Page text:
Video games are poised for a revolution, but benefits will come to fruition only if the industry can guarantee consistent performance and availability.
At one point or another, all online gamers have suffered from a sudden time lag or lost Wi-Fi connection at a crucial moment. Most players find these issues frustrating, but in some cases, they aren’t accidents or technical problems; they are distributed denial-of-service (DDoS) attacks that can impact an entire game, or at least one’s experience of it.
The latest NETSCOUT Threat Intelligence Report found that “the COVID-19 pandemic drove a mass movement to virtualized work and play, giving adversaries a much larger playground of opportunity.” And play they did. With cafés, bars, and most other venues closed, people turned to gaming as an alternative to hang out and interact with friends.
Video games are now immersive and engaging worlds and communities that offer a sought-after escape from the current reality. As a result, the gaming industry has become a prime target for hackers since lockdowns first went into effect.
Gaming as a DDoS Target
Gaming studios have weathered DDoS attacks on their platforms for well over a decade. The hacks come in two varieties: aggression directed at an individual player or the whole company’s servers. When a single player is the target, that participant alone is unable to play or experiences a significant slowdown. The latter issue, though less frequent, typically renders the whole game unavailable to all participants.
While most games conceal a user’s IP address, making it more challenging to target individuals, players using private servers sometimes have their information visible to administrators or other gamers. The third-party chat platforms that teams use to communicate can further leak IP data.
Botnet-for-hire services, known as booters or stressers, are also widespread because owners can rent them out to anyone with a credit card or Bitcoin account. They launch attacks quickly and inexpensively, with no technical skills required and a 10-minute hack costing as little as 35 cents. DDoS attacks on gaming affect user experience, allowing the hacker to gain a competitive advantage. That issue has undoubtedly gotten worse this year.
The High Price of Gaming Industry Success
On April 4, 2020, Steam reported 24 million players online. Platform usage statistics show steady increases in gamer interaction and consistent playtimes since the onset of pandemic-induced lockdowns. Electronic Arts also had the best quarter in its 38-year history, as people spent more money on games than ever before. All major companies in the sector reported similar success, which illustrates the scale of gaming today.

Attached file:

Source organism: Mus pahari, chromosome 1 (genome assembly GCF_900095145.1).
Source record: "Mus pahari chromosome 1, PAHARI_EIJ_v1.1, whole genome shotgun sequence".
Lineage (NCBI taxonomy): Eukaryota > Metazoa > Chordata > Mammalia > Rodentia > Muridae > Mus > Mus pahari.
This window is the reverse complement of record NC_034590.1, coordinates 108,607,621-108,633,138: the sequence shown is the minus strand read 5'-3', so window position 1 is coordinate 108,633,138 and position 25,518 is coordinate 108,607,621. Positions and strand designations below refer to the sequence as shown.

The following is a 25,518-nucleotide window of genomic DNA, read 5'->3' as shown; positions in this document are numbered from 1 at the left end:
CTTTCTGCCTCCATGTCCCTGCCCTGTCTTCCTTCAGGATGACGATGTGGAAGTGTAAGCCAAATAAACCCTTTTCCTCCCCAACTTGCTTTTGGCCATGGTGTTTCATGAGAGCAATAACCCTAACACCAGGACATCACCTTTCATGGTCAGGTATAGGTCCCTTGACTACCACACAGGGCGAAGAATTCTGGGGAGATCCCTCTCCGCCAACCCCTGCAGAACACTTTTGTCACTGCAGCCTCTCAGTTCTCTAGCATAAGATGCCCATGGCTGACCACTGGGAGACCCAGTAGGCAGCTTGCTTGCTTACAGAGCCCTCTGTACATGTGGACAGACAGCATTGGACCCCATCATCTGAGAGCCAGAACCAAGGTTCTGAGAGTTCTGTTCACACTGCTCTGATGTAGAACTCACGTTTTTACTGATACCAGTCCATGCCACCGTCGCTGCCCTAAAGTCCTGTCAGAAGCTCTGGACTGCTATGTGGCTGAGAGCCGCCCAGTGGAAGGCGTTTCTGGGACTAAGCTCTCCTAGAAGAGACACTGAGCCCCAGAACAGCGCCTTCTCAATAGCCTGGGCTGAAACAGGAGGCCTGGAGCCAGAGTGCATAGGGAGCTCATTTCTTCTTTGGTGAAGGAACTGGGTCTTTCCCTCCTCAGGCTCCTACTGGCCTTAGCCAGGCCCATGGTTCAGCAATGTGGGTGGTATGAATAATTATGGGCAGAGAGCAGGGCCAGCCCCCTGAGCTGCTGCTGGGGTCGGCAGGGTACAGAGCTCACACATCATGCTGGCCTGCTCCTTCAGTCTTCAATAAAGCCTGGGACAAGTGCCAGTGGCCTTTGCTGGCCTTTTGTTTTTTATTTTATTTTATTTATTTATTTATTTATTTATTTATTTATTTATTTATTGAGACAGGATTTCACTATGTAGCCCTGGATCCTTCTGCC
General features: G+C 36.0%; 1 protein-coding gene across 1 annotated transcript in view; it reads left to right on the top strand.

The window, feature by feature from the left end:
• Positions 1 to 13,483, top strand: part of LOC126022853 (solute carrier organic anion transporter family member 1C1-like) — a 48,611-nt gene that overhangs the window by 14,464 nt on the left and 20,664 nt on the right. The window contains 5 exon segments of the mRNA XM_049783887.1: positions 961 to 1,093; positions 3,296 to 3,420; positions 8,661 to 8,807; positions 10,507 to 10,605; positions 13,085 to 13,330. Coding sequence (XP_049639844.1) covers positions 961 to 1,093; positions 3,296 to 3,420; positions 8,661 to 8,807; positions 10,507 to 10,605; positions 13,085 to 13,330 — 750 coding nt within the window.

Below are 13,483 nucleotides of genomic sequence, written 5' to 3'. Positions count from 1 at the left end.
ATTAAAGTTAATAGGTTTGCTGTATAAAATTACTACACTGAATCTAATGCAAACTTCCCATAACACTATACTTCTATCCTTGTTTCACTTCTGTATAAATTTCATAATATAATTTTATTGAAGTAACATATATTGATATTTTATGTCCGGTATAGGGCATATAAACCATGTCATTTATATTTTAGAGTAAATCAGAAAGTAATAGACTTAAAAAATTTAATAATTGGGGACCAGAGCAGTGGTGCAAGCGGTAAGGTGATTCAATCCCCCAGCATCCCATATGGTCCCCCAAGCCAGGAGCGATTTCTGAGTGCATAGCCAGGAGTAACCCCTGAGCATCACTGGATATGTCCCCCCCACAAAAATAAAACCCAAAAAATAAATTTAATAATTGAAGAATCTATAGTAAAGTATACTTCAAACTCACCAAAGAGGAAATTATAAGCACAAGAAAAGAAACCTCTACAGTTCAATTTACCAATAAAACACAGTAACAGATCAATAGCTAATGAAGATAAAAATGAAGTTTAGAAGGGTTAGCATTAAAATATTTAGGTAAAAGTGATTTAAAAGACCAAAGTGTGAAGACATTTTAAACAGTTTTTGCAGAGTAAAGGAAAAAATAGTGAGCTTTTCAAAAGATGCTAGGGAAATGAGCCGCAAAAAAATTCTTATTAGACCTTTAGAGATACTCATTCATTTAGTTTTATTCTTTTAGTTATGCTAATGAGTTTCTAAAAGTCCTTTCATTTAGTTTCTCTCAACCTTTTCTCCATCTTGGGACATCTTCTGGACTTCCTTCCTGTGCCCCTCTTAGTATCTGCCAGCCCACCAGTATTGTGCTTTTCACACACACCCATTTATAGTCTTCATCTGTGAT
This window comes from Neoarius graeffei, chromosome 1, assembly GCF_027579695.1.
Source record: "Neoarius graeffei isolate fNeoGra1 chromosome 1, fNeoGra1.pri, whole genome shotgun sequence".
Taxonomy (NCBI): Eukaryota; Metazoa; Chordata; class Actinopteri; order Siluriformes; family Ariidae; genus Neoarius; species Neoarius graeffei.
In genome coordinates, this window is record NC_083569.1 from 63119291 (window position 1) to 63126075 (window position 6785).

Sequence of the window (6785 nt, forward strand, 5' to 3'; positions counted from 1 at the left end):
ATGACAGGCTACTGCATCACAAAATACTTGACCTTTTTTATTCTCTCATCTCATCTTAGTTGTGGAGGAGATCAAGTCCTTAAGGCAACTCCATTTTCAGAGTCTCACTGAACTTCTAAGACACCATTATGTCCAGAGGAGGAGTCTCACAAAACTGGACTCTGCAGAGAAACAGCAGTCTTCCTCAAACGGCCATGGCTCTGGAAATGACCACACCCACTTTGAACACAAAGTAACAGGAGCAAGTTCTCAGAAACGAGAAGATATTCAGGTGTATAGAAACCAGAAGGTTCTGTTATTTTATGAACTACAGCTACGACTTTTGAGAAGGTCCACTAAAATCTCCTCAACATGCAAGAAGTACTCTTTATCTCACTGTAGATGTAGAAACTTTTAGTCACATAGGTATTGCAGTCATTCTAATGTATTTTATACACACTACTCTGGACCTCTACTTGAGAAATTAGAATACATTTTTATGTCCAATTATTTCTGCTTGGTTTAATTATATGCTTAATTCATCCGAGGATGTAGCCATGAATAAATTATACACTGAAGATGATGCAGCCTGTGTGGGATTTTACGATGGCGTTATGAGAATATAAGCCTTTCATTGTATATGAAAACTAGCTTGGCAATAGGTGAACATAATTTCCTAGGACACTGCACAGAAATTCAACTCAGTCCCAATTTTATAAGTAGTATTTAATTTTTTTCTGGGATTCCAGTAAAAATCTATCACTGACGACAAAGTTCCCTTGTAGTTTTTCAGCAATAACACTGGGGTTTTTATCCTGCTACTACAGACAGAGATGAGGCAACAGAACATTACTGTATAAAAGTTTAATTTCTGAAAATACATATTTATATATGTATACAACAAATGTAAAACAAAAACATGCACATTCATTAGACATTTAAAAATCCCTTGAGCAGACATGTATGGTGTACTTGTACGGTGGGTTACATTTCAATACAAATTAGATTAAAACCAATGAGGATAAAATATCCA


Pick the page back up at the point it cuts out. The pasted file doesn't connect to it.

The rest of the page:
Unfortunately, more players translate directly into more attacks against individuals and companies alike. One firm that produces several high-profile series has been hit by four significant DDoS attacks since the beginning of the pandemic.
The latest trend is toward complex but fast-moving multivector hacks, resulting in less time to respond and keep platforms available. Narrowing the mitigation response window is also more difficult now that security staff work from home and people, processes, and technologies cannot spring into action as quickly.
Preparing Gaming Pros
Defending gaming platforms is only one side of the coin, however. With traditional sports events postponed, e-sports competitions and live tournaments have also become very lucrative for professional gamers. They often offer seven-figure prize pools, with finalists eyeing record payouts of up to $6 million.
But the allure of these prizes also lends itself to ransomware, and most e-sports players can’t defend themselves during an attack. Luckily, some service providers are now considering automated DDoS protections for their gaming subscribers that cost only a few dollars more per month.
That is a wise decision, as reflected in NETSCOUT’s list of the top 10 industries targeted by DDoS attacks. Telecommunications took the top spot, with just under half a million attacks during the first half of 2020. Broadband consumers bore the brunt of these hacks, which were usually gaming-related. Those trends will continue in 2021.
Video games are poised for a revolution, with cloud and 5G services enabling new benefits. But they will only come to fruition if the industry can guarantee consistent performance and availability. Low latency is crucial in multiplayer arenas, where a slow connection can put players at a competitive disadvantage and open them up to DDoS attacks. Dealing with these issues is not a game, however; the right solutions for both businesses and individuals are essential to future success.